“We are working closely with families and guardians using a person-centered planning process to ensure safe transitions for residents of Murray Center,” Kevin Casey, director of the Illinois Department of Human Services (IDHS) Division of Developmental Disabilities said. “We developed a comprehensive, well thought out plan to transition Murray residents safely into the community and ensure that each individual’s new home will meet their specific needs.”

###

 
Time To Register For GAIN Camp PDF Print E-mail
News Releases - Health, Medicine & Nutrition
Written by Craig Cooper   
Wednesday, 10 April 2013 08:50
DAVENPORT, Iowa -- April 9, 2013 -- The Genesis Adventures in Nursing Summer Camp (GAIN) for young people who may be interested in a nursing career will be June 24-28.

Applications for GAIN will be accepted through April 15th. Cost for camp is $195. A limited number of scholarships will be available.

Campers (12-18 years old) attending the day camp will be introduced to different specialties in nursing. They will tour the hospital, observe a mock trauma in the emergency department, visit an operating room, visit the simulation lab and learn first aid and CPR.

Campers also will learn basic anatomy and physiology of the heart and brain and will learn about health assessment.

To register, call Lori Ruden at (563) 421-1354.

###

 
Ease Cancer Stress, Anxiety with ‘Emotional Wellness Toolbox’ PDF Print E-mail
News Releases - Health, Medicine & Nutrition
Written by Ginny Grimsley   
Wednesday, 10 April 2013 08:35
Pioneering Psychotherapist Shares 3 Strategies that Work

A not-so-surprising new study shows stress reduces the effectiveness on drugs on prostate cancer, and even accelerates the disease’s development.

“More than 150 million Americans will be diagnosed with cancer this year and how they deal with it can have a dramatic effect on their physical and emotional health,” says pioneering cancer psychotherapist Dr. Niki Barr, author of “Emotional Wellness: The Other Half of Treating Cancer” (www.canceremotionalwellbeing.com).

While the mind-body connection in fighting disease is well-documented, the new study by Wake Forest Baptist Medical Centers reveals just how damaging anxiety and stress can be, Barr says.

The study found that mice implanted with human prostate cancer cells responded well to treatment when they were kept calm and stress free. But when the mice were stressed, their cancer cells didn’t die and tumor growth was unchecked. In another test, mice that were repeatedly stressed actually had tumors get larger.

The researchers found that stress and anxiety set off a chemical chain reaction that affects the cancer cells.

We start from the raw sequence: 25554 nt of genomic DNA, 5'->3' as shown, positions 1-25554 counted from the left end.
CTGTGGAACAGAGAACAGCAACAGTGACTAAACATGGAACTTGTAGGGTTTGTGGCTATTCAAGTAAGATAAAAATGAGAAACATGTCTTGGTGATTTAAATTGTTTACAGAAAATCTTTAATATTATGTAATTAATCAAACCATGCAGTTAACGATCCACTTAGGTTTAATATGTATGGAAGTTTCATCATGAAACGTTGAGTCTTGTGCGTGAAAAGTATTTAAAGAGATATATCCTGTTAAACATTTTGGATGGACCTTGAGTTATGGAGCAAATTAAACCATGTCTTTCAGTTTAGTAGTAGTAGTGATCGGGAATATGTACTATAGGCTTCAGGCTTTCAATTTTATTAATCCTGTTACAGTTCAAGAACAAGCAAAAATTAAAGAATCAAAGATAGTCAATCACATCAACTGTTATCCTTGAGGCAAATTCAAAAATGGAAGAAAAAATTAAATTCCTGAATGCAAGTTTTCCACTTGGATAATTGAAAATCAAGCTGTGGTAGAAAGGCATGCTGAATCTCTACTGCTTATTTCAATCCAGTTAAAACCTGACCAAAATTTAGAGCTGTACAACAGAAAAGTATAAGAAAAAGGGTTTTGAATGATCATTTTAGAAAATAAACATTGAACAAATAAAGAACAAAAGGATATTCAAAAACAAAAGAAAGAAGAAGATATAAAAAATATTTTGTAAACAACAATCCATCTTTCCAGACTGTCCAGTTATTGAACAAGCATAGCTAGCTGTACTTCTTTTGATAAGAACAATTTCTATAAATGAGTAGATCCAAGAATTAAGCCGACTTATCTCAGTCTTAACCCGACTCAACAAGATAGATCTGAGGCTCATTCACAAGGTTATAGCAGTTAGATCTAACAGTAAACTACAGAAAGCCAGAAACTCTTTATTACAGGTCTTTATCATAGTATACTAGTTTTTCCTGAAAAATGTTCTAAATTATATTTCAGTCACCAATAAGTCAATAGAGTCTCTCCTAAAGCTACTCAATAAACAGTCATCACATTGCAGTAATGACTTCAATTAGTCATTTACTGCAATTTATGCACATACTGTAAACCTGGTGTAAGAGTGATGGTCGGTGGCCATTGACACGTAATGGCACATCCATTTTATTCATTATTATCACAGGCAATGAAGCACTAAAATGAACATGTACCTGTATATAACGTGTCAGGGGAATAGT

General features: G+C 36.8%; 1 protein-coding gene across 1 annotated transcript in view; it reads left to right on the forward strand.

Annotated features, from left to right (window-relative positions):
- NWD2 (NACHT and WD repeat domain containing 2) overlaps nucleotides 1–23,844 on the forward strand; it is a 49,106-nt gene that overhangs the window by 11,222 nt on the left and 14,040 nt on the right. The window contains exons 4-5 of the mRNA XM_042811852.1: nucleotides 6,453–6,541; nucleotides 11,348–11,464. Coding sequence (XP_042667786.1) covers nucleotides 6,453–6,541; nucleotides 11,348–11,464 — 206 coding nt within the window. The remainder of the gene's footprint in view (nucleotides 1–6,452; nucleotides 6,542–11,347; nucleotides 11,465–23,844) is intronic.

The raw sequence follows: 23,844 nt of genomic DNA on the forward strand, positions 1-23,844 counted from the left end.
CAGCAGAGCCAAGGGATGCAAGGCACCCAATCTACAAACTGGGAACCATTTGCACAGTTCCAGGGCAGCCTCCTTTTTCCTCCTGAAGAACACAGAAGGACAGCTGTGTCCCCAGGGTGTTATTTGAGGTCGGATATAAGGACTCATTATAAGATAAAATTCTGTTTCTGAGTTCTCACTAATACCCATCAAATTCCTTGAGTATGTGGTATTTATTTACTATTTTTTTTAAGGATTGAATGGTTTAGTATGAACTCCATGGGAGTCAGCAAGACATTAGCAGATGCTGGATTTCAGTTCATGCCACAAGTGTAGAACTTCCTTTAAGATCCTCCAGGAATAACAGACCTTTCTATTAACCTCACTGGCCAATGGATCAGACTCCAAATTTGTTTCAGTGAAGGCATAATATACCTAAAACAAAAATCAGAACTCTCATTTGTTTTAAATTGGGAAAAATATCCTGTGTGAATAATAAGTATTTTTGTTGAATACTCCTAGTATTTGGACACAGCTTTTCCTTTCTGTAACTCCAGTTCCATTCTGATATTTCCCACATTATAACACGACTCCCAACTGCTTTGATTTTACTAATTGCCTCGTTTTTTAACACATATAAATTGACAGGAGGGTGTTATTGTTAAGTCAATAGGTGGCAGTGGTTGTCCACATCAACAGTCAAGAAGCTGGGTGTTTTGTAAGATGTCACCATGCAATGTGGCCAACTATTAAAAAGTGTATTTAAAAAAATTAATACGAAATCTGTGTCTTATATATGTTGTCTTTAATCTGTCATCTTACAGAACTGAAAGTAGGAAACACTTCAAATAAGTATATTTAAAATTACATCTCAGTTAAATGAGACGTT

“So finding ways to ease the stress associated with cancer is vital,” says Barr, who has dedicated her practice to cancer patients and their families since 2007 after more than 15 years in counseling. “And part of what causes that anxiety is the feeling that you’ve lost all control of your life.”

To return some of that control to patients, she created the “emotional wellness toolbox,” a checklist of activities and tangible items her patients use to help maintain a positive attitude and sense of well-being through treatment.

Here are a few of them:

• Diagnosis: Anxiety begins here and, according to the National Cancer Institute, “Anxiety may increase pain, affect sleep and cause nausea and vomiting,” among other problems. Learning to reduce anxiety from the outset can minimize physical pain and discomfort throughout the illness and treatment. Tangible tools include writing materials, a device for favorite music, CD's for guided meditation or relaxation, and a box to hold these materials. Cancer patients and their families can use them to focus for navigating psychologically through cancer.  “A simple technique for immediate relief from anxiety is ‘triangle breathing,’ ” Barr says. “Breathe in, breathe out, then pause- during which you say a word such as ‘calm,’ ‘peace,’ ‘confident;’ it’s remarkably effective!”

• Medical treatment – depression and the unknown: Approximately 25 percent of cancer patients are clinically depressed, she says. By the time of treatment, which is sometimes a gamble in itself, the diagnosis has had more time to settle in, which can throw emotions into a tailspin. Just a few of the tools for battling depression include being proactive in understanding the treatment, maintaining a healthy routine, taking a break from “cancer talk,” creating affirmations – true statements – that keep one moving forward, and keeping a journal.

• Back to “normal”? … After a diagnosis that can feel like being run over by a truck and a cavalcade of tests and treatments, suddenly the whirlwind of cancer “just sort of ends,” Barr says. Shifting gears – again – can be dizzying. Finding your center and moving forward with intention is a great way back to a regular routine. The first step is to collate all records of treatment, including upcoming visits; this puts the recent past and future into context. Next, decide on the kind of life you want to live from here; perhaps a healthier diet and more exercise was a promise made during treatment. Now is the time to make good on it!

“These tips are gathered from working with cancer patients and their families, taking what is most effective to share with other cancer patients and their families,” Barr says. “Sometimes cancer returns; and, sadly, some do not survive cancer.”

“Regardless of the severity of a diagnosis, however, there are good and bad ways to navigate this disease – that should be the primary concern, along with treatment, when you or a loved one are diagnosed.”

About Niki Barr, Ph.D. (@NikiBarrPhD)

Niki Barr, Ph.D. founded a pioneering psychotherapy practice dedicated to working with cancer patients in all stages of the disease, along with their family members, caregivers and friends. In her book, she describes an "emotional wellness toolbox" patients can put together with effective and simple strategies, ready to use at any time, for helping them move forward through cancer. Dr. Barr is a dynamic and popular speaker, sharing her insights with cancer patients and clinicians across the nation.

 
<< Start < Prev 91 92 93 94 95 96 97 98 99 100 Next > End >>

Page 93 of 208